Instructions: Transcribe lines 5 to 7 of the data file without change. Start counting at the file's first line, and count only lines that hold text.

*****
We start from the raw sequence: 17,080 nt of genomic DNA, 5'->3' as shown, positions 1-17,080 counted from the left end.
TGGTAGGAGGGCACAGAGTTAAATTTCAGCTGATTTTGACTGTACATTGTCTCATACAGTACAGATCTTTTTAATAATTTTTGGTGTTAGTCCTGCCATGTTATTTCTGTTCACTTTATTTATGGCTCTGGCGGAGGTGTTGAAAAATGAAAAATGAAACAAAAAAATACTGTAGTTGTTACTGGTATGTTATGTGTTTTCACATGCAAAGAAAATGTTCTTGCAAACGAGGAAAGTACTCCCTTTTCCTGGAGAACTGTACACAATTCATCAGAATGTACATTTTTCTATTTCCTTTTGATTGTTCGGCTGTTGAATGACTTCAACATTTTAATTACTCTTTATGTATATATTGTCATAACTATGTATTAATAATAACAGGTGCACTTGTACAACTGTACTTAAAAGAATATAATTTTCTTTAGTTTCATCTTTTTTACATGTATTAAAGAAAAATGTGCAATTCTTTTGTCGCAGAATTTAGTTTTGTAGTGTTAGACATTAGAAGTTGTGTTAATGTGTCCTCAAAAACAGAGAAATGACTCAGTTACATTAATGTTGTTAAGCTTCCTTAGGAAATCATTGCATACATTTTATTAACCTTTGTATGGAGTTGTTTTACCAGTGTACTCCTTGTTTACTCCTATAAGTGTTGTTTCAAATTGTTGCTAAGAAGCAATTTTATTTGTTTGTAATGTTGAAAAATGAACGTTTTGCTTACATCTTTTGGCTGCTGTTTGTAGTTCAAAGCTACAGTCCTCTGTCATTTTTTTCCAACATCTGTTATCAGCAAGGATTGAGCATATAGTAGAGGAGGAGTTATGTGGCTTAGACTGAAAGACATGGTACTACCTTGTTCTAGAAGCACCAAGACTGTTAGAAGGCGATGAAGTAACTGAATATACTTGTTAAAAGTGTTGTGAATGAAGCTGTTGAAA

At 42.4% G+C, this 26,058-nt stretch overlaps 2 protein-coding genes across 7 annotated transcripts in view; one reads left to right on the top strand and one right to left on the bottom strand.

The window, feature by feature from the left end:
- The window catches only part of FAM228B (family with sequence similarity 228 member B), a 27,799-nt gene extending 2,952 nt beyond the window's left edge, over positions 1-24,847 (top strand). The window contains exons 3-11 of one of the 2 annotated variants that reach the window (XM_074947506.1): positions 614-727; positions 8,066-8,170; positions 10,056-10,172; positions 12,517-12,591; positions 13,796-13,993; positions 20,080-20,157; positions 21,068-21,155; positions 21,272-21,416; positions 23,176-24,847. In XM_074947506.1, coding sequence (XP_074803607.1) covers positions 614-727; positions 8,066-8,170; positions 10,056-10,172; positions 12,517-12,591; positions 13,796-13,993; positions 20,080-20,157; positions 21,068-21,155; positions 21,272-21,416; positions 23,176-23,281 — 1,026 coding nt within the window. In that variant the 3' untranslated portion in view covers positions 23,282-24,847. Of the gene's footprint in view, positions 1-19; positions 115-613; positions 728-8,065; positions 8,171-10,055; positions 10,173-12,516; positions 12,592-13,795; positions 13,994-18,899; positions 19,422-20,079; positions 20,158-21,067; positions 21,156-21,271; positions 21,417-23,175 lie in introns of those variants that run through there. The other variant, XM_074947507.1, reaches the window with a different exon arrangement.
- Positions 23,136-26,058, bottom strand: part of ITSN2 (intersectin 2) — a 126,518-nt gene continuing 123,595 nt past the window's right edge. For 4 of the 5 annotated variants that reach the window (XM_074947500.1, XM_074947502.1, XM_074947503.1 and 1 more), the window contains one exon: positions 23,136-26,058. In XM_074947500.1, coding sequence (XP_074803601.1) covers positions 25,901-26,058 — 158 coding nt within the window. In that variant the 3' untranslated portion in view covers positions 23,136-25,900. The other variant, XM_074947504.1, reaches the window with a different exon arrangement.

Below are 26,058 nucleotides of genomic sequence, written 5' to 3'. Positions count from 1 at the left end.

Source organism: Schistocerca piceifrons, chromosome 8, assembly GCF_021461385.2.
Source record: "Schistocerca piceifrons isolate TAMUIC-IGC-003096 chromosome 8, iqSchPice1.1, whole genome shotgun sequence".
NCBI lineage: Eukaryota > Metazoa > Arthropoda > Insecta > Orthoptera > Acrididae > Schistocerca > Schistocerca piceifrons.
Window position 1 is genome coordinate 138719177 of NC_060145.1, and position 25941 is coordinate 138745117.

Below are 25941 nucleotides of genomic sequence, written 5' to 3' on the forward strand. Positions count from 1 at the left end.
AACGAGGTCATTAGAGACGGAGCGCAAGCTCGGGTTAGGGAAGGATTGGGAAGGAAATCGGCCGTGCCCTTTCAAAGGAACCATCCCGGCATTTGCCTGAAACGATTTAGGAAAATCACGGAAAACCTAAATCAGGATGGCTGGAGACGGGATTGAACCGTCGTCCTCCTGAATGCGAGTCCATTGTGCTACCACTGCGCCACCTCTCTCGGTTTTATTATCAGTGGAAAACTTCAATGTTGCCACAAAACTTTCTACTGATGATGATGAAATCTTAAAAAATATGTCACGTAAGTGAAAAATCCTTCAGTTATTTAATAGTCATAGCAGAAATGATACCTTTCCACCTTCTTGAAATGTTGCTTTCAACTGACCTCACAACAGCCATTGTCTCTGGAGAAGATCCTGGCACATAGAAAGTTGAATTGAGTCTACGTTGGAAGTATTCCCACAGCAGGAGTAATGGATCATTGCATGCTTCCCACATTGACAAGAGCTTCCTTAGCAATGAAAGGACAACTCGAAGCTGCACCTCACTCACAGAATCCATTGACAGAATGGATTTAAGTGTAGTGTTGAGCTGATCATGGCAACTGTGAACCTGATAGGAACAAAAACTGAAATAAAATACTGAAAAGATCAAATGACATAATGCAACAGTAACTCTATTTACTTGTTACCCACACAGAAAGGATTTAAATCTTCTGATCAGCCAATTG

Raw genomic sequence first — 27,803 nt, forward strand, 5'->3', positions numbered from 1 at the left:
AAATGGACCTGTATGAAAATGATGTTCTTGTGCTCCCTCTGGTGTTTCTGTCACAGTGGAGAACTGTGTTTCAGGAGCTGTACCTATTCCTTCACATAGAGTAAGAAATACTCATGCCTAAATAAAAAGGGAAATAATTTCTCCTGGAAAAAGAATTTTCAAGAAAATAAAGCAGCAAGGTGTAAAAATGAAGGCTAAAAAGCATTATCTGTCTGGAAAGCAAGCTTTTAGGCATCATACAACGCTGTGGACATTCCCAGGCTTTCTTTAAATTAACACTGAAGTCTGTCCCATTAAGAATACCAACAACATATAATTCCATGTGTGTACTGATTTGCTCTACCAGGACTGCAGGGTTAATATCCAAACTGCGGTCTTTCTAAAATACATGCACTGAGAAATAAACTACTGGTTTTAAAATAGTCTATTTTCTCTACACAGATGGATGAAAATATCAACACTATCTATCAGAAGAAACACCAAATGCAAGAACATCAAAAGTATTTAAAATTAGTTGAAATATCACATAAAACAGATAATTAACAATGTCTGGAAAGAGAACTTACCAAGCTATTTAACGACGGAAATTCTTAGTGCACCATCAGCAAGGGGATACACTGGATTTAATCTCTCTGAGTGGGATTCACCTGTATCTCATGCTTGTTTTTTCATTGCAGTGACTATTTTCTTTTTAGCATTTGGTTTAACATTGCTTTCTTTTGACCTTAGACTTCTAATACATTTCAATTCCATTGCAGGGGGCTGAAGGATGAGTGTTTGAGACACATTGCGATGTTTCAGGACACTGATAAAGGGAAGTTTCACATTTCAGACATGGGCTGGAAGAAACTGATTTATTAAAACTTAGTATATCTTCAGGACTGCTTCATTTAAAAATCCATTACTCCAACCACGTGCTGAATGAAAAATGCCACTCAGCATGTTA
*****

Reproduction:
- The window catches only part of FAM228B (family with sequence similarity 228 member B), a 27,799-nt gene extending 2,952 nt beyond the window's left edge, over positions 1-24,847 (top strand). The window contains exons 3-11 of one of the 2 annotated variants that reach the window (XM_074947506.1): positions 614-727; positions 8,066-8,170; positions 10,056-10,172; positions 12,517-12,591; positions 13,796-13,993; positions 20,080-20,157; positions 21,068-21,155; positions 21,272-21,416; positions 23,176-24,847. In XM_074947506.1, coding sequence (XP_074803607.1) covers positions 614-727; positions 8,066-8,170; positions 10,056-10,172; positions 12,517-12,591; positions 13,796-13,993; positions 20,080-20,157; positions 21,068-21,155; positions 21,272-21,416; positions 23,176-23,281 — 1,026 coding nt within the window. In that variant the 3' untranslated portion in view covers positions 23,282-24,847. Of the gene's footprint in view, positions 1-19; positions 115-613; positions 728-8,065; positions 8,171-10,055; positions 10,173-12,516; positions 12,592-13,795; positions 13,994-18,899; positions 19,422-20,079; positions 20,158-21,067; positions 21,156-21,271; positions 21,417-23,175 lie in introns of those variants that run through there. The other variant, XM_074947507.1, reaches the window with a different exon arrangement.
- Positions 23,136-26,058, bottom strand: part of ITSN2 (intersectin 2) — a 126,518-nt gene continuing 123,595 nt past the window's right edge. For 4 of the 5 annotated variants that reach the window (XM_074947500.1, XM_074947502.1, XM_074947503.1 and 1 more), the window contains one exon: positions 23,136-26,058. In XM_074947500.1, coding sequence (XP_074803601.1) covers positions 25,901-26,058 — 158 coding nt within the window. In that variant the 3' untranslated portion in view covers positions 23,136-25,900. The other variant, XM_074947504.1, reaches the window with a different exon arrangement.

Below are 26,058 nucleotides of genomic sequence, written 5' to 3'. Positions count from 1 at the left end.